“Designating SMEs to share the work eliminated missing documents, improper versions of documents, or storing documents outside of the TMF,” DeJesus said. “We now have a level of accountability within each functional group that we’ve never had before.”

    Edwards implemented OneTMF in four phases, beginning with the formation of a OneTMF project team and continuing with executive buy-in, concept approval, implementation and roll-out. In 2021, Edwards celebrated the launch of OneTMF with a social event. The company is currently working with the functional groups to reinforce concepts and fine-tune the program.

    3. Appoint SMEs within the global user community

    The company appointed SMEs based in locations worldwide to take responsibility for Veeva Vault and TMF in general.

    These SMEs reinforce communication distributed from the TMF governance board. They also facilitate peer-to-peer communication to escalate any issues that the functional team encounters. By designating SMEs in multiple parts of the world, Edwards enabled TMF users to get their questions answered quickly by local experts, without having to wait for a user in another time zone to get to the office.

    4. Develop a TMF Index to provide easy access to guidance

    Edwards also established a TMF Index based on the DIA TMF Reference Model, which provides standardized taxonomy and metadata and outlines a reference definition of TMF content.1 The TMF Index helps ensure consistency and quality.

    It also includes a reference guide to help study teams use the template. “All the guidance we need is spelled out in the TMF Index,” DeJesus said. With minor adjustments, teams use the template for every study.

    5. Organize user summits

    To further broaden its communication channels, Edwards launched an annual TMF Summit. Now in its fourth year, the event includes panel discussions, presentations, and breakout sessions designed for Edwards TMF users. Its first year, the event drew 100 employees. Last year, about 300 attended remotely from offices around the world.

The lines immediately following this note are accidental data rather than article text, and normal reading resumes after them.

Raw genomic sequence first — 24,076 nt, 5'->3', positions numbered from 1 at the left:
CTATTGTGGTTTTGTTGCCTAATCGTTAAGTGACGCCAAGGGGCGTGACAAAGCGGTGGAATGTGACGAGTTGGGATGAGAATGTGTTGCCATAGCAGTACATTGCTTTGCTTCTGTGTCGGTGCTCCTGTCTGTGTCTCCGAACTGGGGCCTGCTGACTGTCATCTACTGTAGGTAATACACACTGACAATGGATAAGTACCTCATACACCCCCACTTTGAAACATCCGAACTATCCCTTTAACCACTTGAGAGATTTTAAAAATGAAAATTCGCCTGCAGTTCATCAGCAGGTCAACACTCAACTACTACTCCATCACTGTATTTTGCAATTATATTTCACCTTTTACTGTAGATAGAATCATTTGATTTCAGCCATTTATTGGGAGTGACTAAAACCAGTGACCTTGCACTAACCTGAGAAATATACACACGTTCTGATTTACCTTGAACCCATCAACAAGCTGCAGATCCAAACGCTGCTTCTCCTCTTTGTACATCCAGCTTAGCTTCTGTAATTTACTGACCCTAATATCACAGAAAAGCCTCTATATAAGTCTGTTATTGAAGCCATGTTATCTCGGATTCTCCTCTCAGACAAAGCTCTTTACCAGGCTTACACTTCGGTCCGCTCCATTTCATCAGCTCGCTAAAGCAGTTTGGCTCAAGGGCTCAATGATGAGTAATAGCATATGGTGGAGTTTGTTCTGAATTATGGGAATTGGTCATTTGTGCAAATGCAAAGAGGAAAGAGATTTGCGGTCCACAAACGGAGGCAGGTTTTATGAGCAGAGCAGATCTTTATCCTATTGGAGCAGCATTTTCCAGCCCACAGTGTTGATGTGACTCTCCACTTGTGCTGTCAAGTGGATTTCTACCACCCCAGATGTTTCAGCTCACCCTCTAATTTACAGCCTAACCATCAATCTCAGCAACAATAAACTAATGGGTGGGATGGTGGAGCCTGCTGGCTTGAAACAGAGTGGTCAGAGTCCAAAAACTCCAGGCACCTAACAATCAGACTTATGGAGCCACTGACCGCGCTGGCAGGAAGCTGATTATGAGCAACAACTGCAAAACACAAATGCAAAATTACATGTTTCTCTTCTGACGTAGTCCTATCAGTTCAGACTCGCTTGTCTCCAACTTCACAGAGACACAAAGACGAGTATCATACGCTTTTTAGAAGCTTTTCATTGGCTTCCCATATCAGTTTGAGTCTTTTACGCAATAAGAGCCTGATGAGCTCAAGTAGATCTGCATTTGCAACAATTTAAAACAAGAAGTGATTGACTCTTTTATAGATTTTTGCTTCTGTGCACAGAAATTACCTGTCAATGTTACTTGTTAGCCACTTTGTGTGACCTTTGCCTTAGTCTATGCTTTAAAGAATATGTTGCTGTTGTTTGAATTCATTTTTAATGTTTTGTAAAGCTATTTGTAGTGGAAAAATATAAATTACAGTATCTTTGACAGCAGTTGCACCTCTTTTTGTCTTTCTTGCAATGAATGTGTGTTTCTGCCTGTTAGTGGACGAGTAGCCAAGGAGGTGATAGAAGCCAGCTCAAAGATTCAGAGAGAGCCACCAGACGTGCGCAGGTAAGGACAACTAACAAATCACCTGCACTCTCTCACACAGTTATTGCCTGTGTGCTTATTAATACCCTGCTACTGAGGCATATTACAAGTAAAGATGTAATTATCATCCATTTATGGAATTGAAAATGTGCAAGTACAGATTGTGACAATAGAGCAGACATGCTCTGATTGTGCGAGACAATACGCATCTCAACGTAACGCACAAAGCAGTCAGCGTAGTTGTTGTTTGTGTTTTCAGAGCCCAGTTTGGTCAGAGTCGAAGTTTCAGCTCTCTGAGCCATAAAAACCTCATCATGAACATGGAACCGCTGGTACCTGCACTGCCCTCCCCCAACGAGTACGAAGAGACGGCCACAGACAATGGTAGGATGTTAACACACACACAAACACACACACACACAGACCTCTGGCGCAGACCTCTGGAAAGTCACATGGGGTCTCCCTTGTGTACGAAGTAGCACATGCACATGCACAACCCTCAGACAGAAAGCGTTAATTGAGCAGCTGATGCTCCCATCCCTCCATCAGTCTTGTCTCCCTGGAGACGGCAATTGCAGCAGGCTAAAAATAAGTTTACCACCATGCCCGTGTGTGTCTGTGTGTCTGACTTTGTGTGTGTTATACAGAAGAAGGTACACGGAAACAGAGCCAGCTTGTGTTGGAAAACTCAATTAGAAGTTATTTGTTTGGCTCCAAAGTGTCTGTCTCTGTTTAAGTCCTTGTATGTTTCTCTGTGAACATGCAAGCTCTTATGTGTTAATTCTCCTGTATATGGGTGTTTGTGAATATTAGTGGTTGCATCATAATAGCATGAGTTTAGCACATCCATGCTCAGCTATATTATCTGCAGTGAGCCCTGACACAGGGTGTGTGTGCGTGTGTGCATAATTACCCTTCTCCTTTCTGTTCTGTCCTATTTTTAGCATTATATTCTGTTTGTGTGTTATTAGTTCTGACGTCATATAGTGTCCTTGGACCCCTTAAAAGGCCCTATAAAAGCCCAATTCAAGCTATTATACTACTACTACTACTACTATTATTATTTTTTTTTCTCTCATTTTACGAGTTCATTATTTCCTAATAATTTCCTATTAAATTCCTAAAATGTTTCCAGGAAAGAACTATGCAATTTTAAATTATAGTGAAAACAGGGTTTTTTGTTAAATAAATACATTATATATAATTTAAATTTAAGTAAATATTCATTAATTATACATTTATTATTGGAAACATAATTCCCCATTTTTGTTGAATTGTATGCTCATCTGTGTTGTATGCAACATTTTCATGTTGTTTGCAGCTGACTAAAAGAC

Edwards targets sessions for both beginner and advanced eTMF users, while presentations center on everything from site binder review to quality checks. “Our corporate compliance group even joined to share how working with eTMF has changed its internal auditing process,” DeJesus reports.

    An additional post-COVID 19 bonus: Introduce remote and hybrid roles

    After launching the TMF Governance Board, OneTMF, and other initiatives, Edwards had to adjust its strategy to account for the shift to remote work brought about by the pandemic. That included helping employees adjust to remote work environments as well as supporting clinical operations and study teams as they adapted to remote monitoring, digital source data collection, and remote source data verification.

    All these changes brought a need for more flexibility in an unpredictable environment. “We had to realize that many of our sites were short-staffed, as clinicians shifted from research to active frontline healthcare, ” DeJesus says. “We needed to remain sensitive to their needs as we emerged from the crisis.”

    Moving forward, Edwards will continue to reconfigure its eTMF every few years and incorporate new tools at its own pace. As it does, the company has established a foundation for ensuring seamless technology adoption. These efforts are helping bring the company closer to its end goal: compliant clinical trials designed to improve heart health for patients worldwide.

    Hear Brenda deJesus on how her team at Edwards Lifesciences stays inspection-ready with Vault eTMF..

    *Rupani ZM. “Clinical Trial Master File Migration: A Preordained Step for a Centralized Electronic Trial Master File,” Perspect Clin Res. 11(4) 2020;139-143.

    **Veeva Systems, “Edwards lifesciences: Best Practices for Enterprise-Wide TMF Management and Collaboration”